The 11th module of the groundbreaking Zeitgeist AP clocks in at a massive 90 pages, 1 page front cover, 1 page editorial, 1 page ToC, 1 page SRD, 1 page back cover, leaving us with a massive 85 pages of content, so let’s take a look!
This is an adventure-review and as such, it contains SPOILERS. Potential players should definitely jump to the conclusion. You do NOT want to SPOIL this saga for yourself.
All right, only prospective GMs around? Sure? All right! The sun and stars are gone and the dread conspiracy of the Obscurati control the world, with the nation of Risur being the sole bastion against the powers that redefined a world’s very fundamental rules. In the last adventure, Godmind, the PCs not only will have duked it out with creatures far beyond what most APs deliver as final bosses; they also saved Cherage, capital of Danor, from a fate most horrific and undermined the conspiracy’s influence in global politics…and if Danor thus drags its feet, Risur will have at least some time…but ultimately, it is but a matter of time before the nation falls under the combined military force of the obscurati.
Unbeknown to the nations of Ber, Drakr and Crissillyr, there are not in for easy pickings and the calamities that befell Danor would only be heralds of the dread things to come. Now here, the module branches a bit in playstyles: If you want to go full-blown Justice League, swooping in via an airship will have you covered – and yes, including travel distances handily collected in a table. If you prefer (more likely, imho) more deliberate planning and smarter moves as a modus operandi after a whole campaign of intrigue and espionage, then the module supports that playstyle as well.
I was talking about apocalyptic calamities, right? Well, turns out breaking the Axis Seal did open the world to interlopers: The dread Gidim have taken root within the nation of ber, feeding on the psychic forces of the populace; via infiltration and invisible eye-like oculi patrolling the streets – the PCs are contacted by the executores dola liberta, an elite cadre of Berian lawkeeping women – which will bring them, quite probably, to Berian Ursaliña – a land, whose ruler Bruce Shantus may well have been saved by the adventurers in module #6. Glaucia, a gnoll and one of the executores, has detected that something is amiss and offers an alliance if the PCs look into the whole matter – and as they discuss matters, the first assassination attempt is sprung, as high-level Ob killers attack-
A timeline for the Ursaliña-investigation is provided and the PCs better don’t drag their feet, as the gidim ‘s cerebreal mesh is draining the spirits of the locals, slowly building towards a massive cataclysm for the country and perhaps even the world – think of the whole investigation here, with numerous social scenes, as a combination of “reap what you have sown” meeting a dystopian, spirit-draining surveillance state engendered by a grey eminence. The strangely apathetic and sad populace, the requirement for high-level tricks to avoid get past the forces of the gidim – the whole section has a very unique flavor I haven’t seen done before in PFRPG, where high-level modules tend to become either sandboxes, epic crawls or combinations thereof due to the system-inherent limitations. While the section cannot possibly account for all player capabilities at this level, it does a neat job – and yes, dealing with gidim bases and meeting up with old aquaintances who may have switched sides in the Obscurati’s new world render this section a rewarding experience indeed.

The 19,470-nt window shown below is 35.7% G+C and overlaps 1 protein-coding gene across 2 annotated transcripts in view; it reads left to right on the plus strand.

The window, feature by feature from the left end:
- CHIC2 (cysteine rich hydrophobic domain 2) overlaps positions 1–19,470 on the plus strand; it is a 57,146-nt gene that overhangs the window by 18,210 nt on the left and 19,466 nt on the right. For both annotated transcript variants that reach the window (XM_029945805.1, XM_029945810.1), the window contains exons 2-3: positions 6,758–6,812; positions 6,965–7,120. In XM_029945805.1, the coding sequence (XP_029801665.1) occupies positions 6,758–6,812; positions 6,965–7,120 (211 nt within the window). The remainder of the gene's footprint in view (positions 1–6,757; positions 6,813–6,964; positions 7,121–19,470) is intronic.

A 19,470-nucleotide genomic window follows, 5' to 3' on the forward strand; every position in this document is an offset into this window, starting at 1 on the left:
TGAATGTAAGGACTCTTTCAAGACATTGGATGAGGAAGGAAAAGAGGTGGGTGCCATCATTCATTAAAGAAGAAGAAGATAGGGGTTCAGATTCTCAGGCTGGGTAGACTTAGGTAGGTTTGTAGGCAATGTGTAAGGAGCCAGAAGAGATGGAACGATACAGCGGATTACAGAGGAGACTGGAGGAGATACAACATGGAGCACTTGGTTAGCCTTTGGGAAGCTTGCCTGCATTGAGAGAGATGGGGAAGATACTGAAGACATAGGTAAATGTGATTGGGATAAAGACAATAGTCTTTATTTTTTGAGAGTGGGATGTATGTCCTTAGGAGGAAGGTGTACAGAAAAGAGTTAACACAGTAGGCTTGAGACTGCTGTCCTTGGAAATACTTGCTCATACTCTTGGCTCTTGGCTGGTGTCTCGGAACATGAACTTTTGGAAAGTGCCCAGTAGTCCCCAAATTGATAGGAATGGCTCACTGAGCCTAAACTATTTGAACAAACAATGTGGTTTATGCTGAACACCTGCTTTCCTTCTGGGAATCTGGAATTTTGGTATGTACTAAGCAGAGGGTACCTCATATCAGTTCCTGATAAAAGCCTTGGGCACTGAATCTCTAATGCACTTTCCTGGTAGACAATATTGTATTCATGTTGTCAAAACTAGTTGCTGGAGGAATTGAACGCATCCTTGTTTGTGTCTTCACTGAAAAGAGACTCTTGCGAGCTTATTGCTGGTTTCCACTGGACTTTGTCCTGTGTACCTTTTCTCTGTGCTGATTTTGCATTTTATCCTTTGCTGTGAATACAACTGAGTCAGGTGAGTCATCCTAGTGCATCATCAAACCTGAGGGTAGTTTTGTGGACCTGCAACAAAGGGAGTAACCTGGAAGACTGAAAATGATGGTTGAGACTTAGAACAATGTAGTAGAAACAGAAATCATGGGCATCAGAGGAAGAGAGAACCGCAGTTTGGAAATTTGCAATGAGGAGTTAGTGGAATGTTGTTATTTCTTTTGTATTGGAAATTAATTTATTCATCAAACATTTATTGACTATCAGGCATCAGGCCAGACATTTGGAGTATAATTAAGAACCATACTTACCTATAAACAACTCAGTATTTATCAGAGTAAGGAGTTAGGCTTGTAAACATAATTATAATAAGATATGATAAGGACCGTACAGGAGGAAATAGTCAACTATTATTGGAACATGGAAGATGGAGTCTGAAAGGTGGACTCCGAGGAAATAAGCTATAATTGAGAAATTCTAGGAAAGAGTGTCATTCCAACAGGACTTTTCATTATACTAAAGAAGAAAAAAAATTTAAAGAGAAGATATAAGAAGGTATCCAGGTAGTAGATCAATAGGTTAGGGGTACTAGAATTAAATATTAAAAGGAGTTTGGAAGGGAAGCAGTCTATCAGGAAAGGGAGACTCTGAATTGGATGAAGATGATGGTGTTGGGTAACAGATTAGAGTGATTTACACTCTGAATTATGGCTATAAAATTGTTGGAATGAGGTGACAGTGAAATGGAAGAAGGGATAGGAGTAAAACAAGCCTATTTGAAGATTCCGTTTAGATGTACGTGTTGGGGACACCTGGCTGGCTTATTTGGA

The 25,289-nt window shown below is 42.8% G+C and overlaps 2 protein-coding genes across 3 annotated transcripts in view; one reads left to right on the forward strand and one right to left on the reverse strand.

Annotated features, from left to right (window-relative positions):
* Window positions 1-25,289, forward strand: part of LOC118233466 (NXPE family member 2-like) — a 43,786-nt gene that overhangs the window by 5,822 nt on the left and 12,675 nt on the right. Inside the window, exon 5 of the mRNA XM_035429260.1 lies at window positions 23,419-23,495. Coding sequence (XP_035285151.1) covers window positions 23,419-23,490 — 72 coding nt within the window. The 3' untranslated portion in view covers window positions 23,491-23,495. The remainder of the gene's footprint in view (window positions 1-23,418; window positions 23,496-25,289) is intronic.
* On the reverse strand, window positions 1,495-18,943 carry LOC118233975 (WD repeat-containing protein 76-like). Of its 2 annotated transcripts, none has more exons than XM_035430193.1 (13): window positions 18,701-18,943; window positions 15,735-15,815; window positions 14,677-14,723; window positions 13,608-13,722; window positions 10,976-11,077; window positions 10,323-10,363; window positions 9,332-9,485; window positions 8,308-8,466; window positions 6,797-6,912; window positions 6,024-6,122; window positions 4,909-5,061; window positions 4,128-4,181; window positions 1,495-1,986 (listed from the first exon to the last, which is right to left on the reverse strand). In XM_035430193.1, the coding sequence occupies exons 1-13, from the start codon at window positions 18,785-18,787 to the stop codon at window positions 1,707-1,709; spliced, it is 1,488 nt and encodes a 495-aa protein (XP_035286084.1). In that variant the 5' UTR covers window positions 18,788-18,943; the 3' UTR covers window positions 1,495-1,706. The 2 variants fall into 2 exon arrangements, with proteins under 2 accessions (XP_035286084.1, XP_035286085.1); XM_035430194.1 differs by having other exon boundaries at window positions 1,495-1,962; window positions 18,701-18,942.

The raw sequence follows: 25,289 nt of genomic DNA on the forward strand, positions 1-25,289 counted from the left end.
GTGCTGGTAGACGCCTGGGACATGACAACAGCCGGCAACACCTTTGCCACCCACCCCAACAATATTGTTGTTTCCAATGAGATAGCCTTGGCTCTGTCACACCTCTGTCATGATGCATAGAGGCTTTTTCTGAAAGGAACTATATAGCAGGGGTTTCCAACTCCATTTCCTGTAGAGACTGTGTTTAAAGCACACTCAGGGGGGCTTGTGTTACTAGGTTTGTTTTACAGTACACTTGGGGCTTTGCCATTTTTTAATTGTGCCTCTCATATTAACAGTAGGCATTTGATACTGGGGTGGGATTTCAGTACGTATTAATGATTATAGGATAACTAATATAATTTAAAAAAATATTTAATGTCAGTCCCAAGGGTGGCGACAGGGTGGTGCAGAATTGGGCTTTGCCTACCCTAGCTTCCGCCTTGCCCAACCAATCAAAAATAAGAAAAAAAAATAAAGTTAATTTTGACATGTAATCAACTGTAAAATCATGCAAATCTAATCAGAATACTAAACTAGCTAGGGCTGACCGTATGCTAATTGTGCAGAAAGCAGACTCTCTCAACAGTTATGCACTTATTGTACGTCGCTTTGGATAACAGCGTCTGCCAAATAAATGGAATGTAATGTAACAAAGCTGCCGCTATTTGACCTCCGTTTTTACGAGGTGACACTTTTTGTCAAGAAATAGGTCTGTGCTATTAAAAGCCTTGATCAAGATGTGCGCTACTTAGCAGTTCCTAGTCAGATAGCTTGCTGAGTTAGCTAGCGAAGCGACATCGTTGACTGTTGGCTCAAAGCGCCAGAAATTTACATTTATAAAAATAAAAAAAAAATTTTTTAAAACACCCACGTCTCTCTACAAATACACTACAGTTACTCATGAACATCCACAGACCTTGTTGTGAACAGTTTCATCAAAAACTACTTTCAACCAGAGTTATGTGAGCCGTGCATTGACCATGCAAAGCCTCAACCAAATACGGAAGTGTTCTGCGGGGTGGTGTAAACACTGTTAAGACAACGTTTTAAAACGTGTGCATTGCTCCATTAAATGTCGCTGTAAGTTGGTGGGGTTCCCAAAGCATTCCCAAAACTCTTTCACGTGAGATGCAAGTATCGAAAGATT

Ultimately, though, the PCs will have to find the massive gidim leviathan hidden in the nation – a collossal ship of flesh and steel – think of it as a disturbing, quasi-cthulhoid *THING*. Now, obviously it will take off and attack and ship-to-ship combat is a very real chance…unfortunately using teh rather bad naval combat rules employed by the AP – I’d strongly suggest using Frog God Games’ Fire as She Bears instead…or go for the imho more interesting route: You see, the authors seem to have understood that not everyone enjoys the rules employed and thus, the interior of the leviathan is actually mapped like a living dungeon. So yes, infiltrating the thing, an appropriately epic undertaking, may thwart the imminent feeding of the gidim homeworld…provided the PCs can prevail against the powerful gidim commander.
So that would be the first threat of apocalpytic proportions. Well, guess what? Drakr has seen better days as well: Grandis Komanov’s army of doomsday eschatologists besiege Bhad Ryzhavdut, bolstered by not 4, but 5 legendary riders, this world’s 4-horsemen analogue if you will, to reclaim the eye of the dread fey titan Voice of Rot. Oh, and the riders? Well, they’re now undead titans. Granted, one may well betry the others out of spite…but still. The issue is not simply stopping the exceedingly powerful messiah of the end-times…it is about stopping the very *idea* that has infected the minds of eschatologists – and so, while confrontation, warfare and the like may well be possible takes on the issue, actually managing to destroy the eschatologist hivemind, their endzeitgeist, if you will (that was weird to write!) may be the smartest and most prudent thing to do.